4. It is called, the righteousness of faith; (Rom. 4:13) not that faith is our righteousness, either in whole, or in part; it is not the matter of our justification, as has been before observed; it has no manner of causal influence on it, nor is it imputed to us for it; but Christ’s righteousness is called so, because faith receives it, puts it on, rejoices in it, and boasts of it.

5. It is called, the gift of righteousness, (Rom. 5:15-17) and a free gift, and a gift by grace; because it is freely wrought out by Christ, and freely imputed by God the Father, and faith is freely given to lay hold on it, and embrace it.

6. It is called, the best robe, or, as in the Greek text, the first robe; (Luke 15:22) for though Adam’s robe of righteousness, in innocence, was first in wear, this was first provided in the covenant of grace; this was first in designation, though that was first in use: and it may well he called the best robe, because it is a better robe than ever sinful fallen man had; his being imperfect, and polluted, and insufficient to justify him before God, or screen him from divine justice, or secure him from divine wrath; yea, it is a better robe than ever Adam had in Eden, or the angels have in heaven for the righteousness of either of these, is but the righteousness of a creature, whereas this is the righteousness of God besides, the righteousness of Adam was a righteousness that might be lost, and which was actually lost; for God made man upright, and he sought out many inventions, whereby he lost his righteousness; so that now there is none of Adam’s posterity righteous in and of themselves; no, not one; and as for the righteousness of the angels, it is plain, it was a losable righteousness, for many of them left their first estate, and lost their righteousness; and the true reason why the others stand in theirs is, because of confirming grace from Christ; but Christ’s righteousness is an everlasting one, and cannot, nor will it, ever be lost.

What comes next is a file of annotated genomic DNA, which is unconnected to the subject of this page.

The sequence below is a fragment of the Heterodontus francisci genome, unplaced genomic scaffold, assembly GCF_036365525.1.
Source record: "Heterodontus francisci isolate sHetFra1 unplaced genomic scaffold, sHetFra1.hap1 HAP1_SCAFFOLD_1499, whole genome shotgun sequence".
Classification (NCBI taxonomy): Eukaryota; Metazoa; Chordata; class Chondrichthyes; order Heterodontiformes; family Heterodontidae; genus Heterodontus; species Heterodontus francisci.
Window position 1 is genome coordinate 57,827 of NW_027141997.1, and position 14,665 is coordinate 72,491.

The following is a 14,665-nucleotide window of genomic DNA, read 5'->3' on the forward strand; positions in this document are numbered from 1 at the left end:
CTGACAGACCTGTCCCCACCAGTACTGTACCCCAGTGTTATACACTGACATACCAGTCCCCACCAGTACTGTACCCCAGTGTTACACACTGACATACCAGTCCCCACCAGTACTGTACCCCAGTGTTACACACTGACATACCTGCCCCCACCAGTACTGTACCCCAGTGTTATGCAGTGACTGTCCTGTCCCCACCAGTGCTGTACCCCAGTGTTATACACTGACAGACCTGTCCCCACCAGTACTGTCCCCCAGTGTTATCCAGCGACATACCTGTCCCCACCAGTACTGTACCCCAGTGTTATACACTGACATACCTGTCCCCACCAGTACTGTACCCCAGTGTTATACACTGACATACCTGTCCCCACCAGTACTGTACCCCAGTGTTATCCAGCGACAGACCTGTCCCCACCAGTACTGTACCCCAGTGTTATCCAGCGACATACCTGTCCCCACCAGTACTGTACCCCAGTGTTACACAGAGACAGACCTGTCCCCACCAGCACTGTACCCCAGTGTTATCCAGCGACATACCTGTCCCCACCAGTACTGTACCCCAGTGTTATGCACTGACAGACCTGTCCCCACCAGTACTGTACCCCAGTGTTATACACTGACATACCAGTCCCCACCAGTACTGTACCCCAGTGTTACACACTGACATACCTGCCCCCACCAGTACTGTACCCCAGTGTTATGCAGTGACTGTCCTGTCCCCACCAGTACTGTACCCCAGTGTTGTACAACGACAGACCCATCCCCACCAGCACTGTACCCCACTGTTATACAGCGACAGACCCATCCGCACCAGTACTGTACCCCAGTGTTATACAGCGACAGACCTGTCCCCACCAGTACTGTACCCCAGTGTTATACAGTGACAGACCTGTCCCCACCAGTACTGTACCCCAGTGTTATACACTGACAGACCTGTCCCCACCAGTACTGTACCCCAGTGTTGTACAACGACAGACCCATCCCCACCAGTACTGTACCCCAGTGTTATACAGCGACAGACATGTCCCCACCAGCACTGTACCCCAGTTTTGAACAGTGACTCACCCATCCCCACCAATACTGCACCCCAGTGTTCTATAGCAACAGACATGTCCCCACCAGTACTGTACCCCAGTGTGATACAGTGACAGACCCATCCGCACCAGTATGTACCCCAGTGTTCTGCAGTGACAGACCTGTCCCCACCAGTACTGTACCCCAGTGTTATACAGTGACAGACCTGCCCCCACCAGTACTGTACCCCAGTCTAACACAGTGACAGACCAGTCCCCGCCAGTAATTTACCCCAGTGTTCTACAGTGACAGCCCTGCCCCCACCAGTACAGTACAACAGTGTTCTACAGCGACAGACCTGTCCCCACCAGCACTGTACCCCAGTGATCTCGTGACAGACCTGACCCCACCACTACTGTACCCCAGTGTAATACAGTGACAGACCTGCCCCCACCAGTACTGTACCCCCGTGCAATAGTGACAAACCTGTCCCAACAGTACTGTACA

It is a righteousness which justice can find no fault with, but is entirely satisfied with; it justifies from all things, from which ye could not be justified by the law of Moses; it secures from all wrath and condemnation, and silences all accusations; for who shall lay any thing to the charge of God’s elect? it is God that justifieth: It will answer for us in a time to come, and give us an admittance into God’s kingdom and glory; when such that have no better righteousness than what the Scribes and Pharisees had, shall not enter there; and all that are without this wedding garment, shall be shut out., and cast into outer darkness, where is weeping, wailing, and gnashing of teeth. [source]

True Discipleship, or the Liberty of Truth

True Discipleship, or the Liberty of Truth

Preached at Providence Chapel, Oakham, on
Wednesday Evening, July 7, 1869, by J. C. Philpot

Then Jesus said to those Jews who believed on him, “If you continue in my word, then are you my disciples indeed; and you shall know the truth, and the truth shall make you free.” John 8:31-32

It is very instructive, in reading the gospels, to trace the different ways in which the miracles wrought by our gracious Lord, and the words which he spoke, were received by the people. In some instances, the miracles which he wrought and the words which he spoke raised up the greatest enmity and opposition. So far from falling beneath the power of God as manifested in the miracles, and so far from acknowledging the truth of the words which fell from his gracious lips, it stung many into the bitterest enmity and opposition. Such were the Scribes and Pharisees. Because our blessed Lord did not come, as they expected, as a triumphant Messiah; because they enviously feared lest the power of his word might displace theirs in the affections of the people; filled with apprehension lest the building of self-righteousness which they had erected should come tumbling to pieces, under his righteous denunciations, they opposed him and all that he said and did with all the malice of desperate enmity.

There were others, again, who heard his word carelessly, and listened to the gracious declarations which fell upon his lips either with the greatest indifference, or with no other effect but to find fault and cavil with them because they did not suit their ideas or fall in with their prejudices and prepossessions.